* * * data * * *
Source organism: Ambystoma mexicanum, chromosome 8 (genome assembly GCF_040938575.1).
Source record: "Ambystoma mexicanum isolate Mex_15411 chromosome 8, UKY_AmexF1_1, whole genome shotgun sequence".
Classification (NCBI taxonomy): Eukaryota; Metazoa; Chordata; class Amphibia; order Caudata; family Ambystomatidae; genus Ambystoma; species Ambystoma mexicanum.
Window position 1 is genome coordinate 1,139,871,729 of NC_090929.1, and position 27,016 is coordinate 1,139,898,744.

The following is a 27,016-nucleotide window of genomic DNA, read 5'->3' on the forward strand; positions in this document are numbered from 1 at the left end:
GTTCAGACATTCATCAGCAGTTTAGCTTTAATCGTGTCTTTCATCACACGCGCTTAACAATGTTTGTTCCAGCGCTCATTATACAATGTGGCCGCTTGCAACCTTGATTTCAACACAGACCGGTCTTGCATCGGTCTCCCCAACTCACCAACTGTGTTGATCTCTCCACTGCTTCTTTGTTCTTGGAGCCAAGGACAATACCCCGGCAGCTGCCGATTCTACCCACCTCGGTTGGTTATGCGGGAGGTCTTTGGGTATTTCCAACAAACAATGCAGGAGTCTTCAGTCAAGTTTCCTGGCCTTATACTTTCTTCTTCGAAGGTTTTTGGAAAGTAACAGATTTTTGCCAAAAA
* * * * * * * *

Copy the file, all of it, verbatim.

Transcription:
Source organism: Ambystoma mexicanum, chromosome 8 (genome assembly GCF_040938575.1).
Source record: "Ambystoma mexicanum isolate Mex_15411 chromosome 8, UKY_AmexF1_1, whole genome shotgun sequence".
Classification (NCBI taxonomy): Eukaryota; Metazoa; Chordata; class Amphibia; order Caudata; family Ambystomatidae; genus Ambystoma; species Ambystoma mexicanum.
Window position 1 is genome coordinate 1,139,871,729 of NC_090929.1, and position 27,016 is coordinate 1,139,898,744.

The following is a 27,016-nucleotide window of genomic DNA, read 5'->3' on the forward strand; positions in this document are numbered from 1 at the left end:
GTTCAGACATTCATCAGCAGTTTAGCTTTAATCGTGTCTTTCATCACACGCGCTTAACAATGTTTGTTCCAGCGCTCATTATACAATGTGGCCGCTTGCAACCTTGATTTCAACACAGACCGGTCTTGCATCGGTCTCCCCAACTCACCAACTGTGTTGATCTCTCCACTGCTTCTTTGTTCTTGGAGCCAAGGACAATACCCCGGCAGCTGCCGATTCTACCCACCTCGGTTGGTTATGCGGGAGGTCTTTGGGTATTTCCAACAAACAATGCAGGAGTCTTCAGTCAAGTTTCCTGGCCTTATACTTTCTTCTTCGAAGGTTTTTGGAAAGTAACAGATTTTTGCCAAAAA